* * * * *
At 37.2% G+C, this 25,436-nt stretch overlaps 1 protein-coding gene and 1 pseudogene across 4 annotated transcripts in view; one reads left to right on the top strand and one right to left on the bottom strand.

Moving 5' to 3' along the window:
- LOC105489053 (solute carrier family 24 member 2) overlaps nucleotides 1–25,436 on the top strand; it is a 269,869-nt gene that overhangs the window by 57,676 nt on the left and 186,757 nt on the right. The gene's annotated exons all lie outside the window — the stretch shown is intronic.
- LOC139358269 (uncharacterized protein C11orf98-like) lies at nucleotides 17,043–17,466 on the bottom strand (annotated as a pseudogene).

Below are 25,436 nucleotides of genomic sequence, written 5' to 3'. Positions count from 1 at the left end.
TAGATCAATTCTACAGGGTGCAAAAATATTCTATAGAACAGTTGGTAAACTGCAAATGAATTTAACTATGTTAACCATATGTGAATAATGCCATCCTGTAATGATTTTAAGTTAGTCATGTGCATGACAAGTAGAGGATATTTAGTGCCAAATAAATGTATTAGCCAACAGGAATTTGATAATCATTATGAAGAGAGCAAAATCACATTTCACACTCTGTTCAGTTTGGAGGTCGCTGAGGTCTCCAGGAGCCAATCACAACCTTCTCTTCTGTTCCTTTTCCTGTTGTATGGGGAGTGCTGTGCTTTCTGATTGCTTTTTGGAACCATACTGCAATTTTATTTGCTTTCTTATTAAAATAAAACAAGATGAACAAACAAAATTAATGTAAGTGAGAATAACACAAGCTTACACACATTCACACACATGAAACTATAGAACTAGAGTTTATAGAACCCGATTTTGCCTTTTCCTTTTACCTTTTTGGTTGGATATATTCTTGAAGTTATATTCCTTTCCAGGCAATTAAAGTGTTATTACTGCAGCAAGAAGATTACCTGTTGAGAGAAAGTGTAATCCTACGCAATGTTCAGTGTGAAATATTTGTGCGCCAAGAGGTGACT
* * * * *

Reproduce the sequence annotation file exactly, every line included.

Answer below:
At 37.2% G+C, this 25,436-nt stretch overlaps 1 protein-coding gene and 1 pseudogene across 4 annotated transcripts in view; one reads left to right on the top strand and one right to left on the bottom strand.

Moving 5' to 3' along the window:
- LOC105489053 (solute carrier family 24 member 2) overlaps nucleotides 1–25,436 on the top strand; it is a 269,869-nt gene that overhangs the window by 57,676 nt on the left and 186,757 nt on the right. The gene's annotated exons all lie outside the window — the stretch shown is intronic.
- LOC139358269 (uncharacterized protein C11orf98-like) lies at nucleotides 17,043–17,466 on the bottom strand (annotated as a pseudogene).

Below are 25,436 nucleotides of genomic sequence, written 5' to 3'. Positions count from 1 at the left end.
TAGATCAATTCTACAGGGTGCAAAAATATTCTATAGAACAGTTGGTAAACTGCAAATGAATTTAACTATGTTAACCATATGTGAATAATGCCATCCTGTAATGATTTTAAGTTAGTCATGTGCATGACAAGTAGAGGATATTTAGTGCCAAATAAATGTATTAGCCAACAGGAATTTGATAATCATTATGAAGAGAGCAAAATCACATTTCACACTCTGTTCAGTTTGGAGGTCGCTGAGGTCTCCAGGAGCCAATCACAACCTTCTCTTCTGTTCCTTTTCCTGTTGTATGGGGAGTGCTGTGCTTTCTGATTGCTTTTTGGAACCATACTGCAATTTTATTTGCTTTCTTATTAAAATAAAACAAGATGAACAAACAAAATTAATGTAAGTGAGAATAACACAAGCTTACACACATTCACACACATGAAACTATAGAACTAGAGTTTATAGAACCCGATTTTGCCTTTTCCTTTTACCTTTTTGGTTGGATATATTCTTGAAGTTATATTCCTTTCCAGGCAATTAAAGTGTTATTACTGCAGCAAGAAGATTACCTGTTGAGAGAAAGTGTAATCCTACGCAATGTTCAGTGTGAAATATTTGTGCGCCAAGAGGTGACT